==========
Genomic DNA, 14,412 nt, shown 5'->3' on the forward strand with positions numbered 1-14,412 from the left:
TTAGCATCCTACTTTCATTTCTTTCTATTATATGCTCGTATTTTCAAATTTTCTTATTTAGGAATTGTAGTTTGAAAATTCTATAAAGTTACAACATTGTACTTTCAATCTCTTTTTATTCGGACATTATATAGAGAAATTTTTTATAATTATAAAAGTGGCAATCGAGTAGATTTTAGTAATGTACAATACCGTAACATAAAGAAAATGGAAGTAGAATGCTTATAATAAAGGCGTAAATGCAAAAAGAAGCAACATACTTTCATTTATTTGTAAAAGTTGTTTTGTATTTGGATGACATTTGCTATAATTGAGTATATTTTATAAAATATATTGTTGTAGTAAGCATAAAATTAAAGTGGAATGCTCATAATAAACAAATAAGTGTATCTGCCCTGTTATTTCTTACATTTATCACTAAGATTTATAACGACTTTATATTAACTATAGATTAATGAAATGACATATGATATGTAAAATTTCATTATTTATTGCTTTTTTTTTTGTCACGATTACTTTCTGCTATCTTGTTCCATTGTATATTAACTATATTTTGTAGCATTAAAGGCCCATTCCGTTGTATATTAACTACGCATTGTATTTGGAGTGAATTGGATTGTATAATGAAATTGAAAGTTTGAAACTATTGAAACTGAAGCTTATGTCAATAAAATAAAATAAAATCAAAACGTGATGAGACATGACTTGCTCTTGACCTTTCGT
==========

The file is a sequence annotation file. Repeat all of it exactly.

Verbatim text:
Genomic DNA, 14,412 nt, shown 5'->3' on the forward strand with positions numbered 1-14,412 from the left:
TTAGCATCCTACTTTCATTTCTTTCTATTATATGCTCGTATTTTCAAATTTTCTTATTTAGGAATTGTAGTTTGAAAATTCTATAAAGTTACAACATTGTACTTTCAATCTCTTTTTATTCGGACATTATATAGAGAAATTTTTTATAATTATAAAAGTGGCAATCGAGTAGATTTTAGTAATGTACAATACCGTAACATAAAGAAAATGGAAGTAGAATGCTTATAATAAAGGCGTAAATGCAAAAAGAAGCAACATACTTTCATTTATTTGTAAAAGTTGTTTTGTATTTGGATGACATTTGCTATAATTGAGTATATTTTATAAAATATATTGTTGTAGTAAGCATAAAATTAAAGTGGAATGCTCATAATAAACAAATAAGTGTATCTGCCCTGTTATTTCTTACATTTATCACTAAGATTTATAACGACTTTATATTAACTATAGATTAATGAAATGACATATGATATGTAAAATTTCATTATTTATTGCTTTTTTTTTTGTCACGATTACTTTCTGCTATCTTGTTCCATTGTATATTAACTATATTTTGTAGCATTAAAGGCCCATTCCGTTGTATATTAACTACGCATTGTATTTGGAGTGAATTGGATTGTATAATGAAATTGAAAGTTTGAAACTATTGAAACTGAAGCTTATGTCAATAAAATAAAATAAAATCAAAACGTGATGAGACATGACTTGCTCTTGACCTTTCGT